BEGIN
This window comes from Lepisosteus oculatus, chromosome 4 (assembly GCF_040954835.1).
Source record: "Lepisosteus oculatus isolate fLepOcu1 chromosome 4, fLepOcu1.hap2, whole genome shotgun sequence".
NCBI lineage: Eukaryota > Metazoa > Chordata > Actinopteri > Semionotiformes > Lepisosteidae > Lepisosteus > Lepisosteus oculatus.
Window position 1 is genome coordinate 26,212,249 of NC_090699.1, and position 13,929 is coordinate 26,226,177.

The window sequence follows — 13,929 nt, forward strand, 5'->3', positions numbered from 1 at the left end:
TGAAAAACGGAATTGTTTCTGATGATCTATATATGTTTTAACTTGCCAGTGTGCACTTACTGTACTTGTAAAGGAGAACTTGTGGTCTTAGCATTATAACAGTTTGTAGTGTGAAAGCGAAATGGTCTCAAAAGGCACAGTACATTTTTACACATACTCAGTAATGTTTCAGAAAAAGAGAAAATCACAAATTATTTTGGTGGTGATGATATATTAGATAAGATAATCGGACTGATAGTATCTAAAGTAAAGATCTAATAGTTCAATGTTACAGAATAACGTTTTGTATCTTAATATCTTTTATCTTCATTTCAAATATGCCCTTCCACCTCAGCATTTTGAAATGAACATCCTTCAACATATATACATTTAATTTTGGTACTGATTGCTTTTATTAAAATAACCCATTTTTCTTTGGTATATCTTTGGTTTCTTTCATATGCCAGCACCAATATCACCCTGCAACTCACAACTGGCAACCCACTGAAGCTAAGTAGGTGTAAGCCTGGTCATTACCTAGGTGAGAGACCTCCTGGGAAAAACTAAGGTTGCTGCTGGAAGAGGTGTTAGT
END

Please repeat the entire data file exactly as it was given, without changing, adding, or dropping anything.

This window comes from Lepisosteus oculatus, chromosome 4 (assembly GCF_040954835.1).
Source record: "Lepisosteus oculatus isolate fLepOcu1 chromosome 4, fLepOcu1.hap2, whole genome shotgun sequence".
NCBI lineage: Eukaryota > Metazoa > Chordata > Actinopteri > Semionotiformes > Lepisosteidae > Lepisosteus > Lepisosteus oculatus.
Window position 1 is genome coordinate 26,212,249 of NC_090699.1, and position 13,929 is coordinate 26,226,177.

The window sequence follows — 13,929 nt, forward strand, 5'->3', positions numbered from 1 at the left end:
TGAAAAACGGAATTGTTTCTGATGATCTATATATGTTTTAACTTGCCAGTGTGCACTTACTGTACTTGTAAAGGAGAACTTGTGGTCTTAGCATTATAACAGTTTGTAGTGTGAAAGCGAAATGGTCTCAAAAGGCACAGTACATTTTTACACATACTCAGTAATGTTTCAGAAAAAGAGAAAATCACAAATTATTTTGGTGGTGATGATATATTAGATAAGATAATCGGACTGATAGTATCTAAAGTAAAGATCTAATAGTTCAATGTTACAGAATAACGTTTTGTATCTTAATATCTTTTATCTTCATTTCAAATATGCCCTTCCACCTCAGCATTTTGAAATGAACATCCTTCAACATATATACATTTAATTTTGGTACTGATTGCTTTTATTAAAATAACCCATTTTTCTTTGGTATATCTTTGGTTTCTTTCATATGCCAGCACCAATATCACCCTGCAACTCACAACTGGCAACCCACTGAAGCTAAGTAGGTGTAAGCCTGGTCATTACCTAGGTGAGAGACCTCCTGGGAAAAACTAAGGTTGCTGCTGGAAGAGGTGTTAGT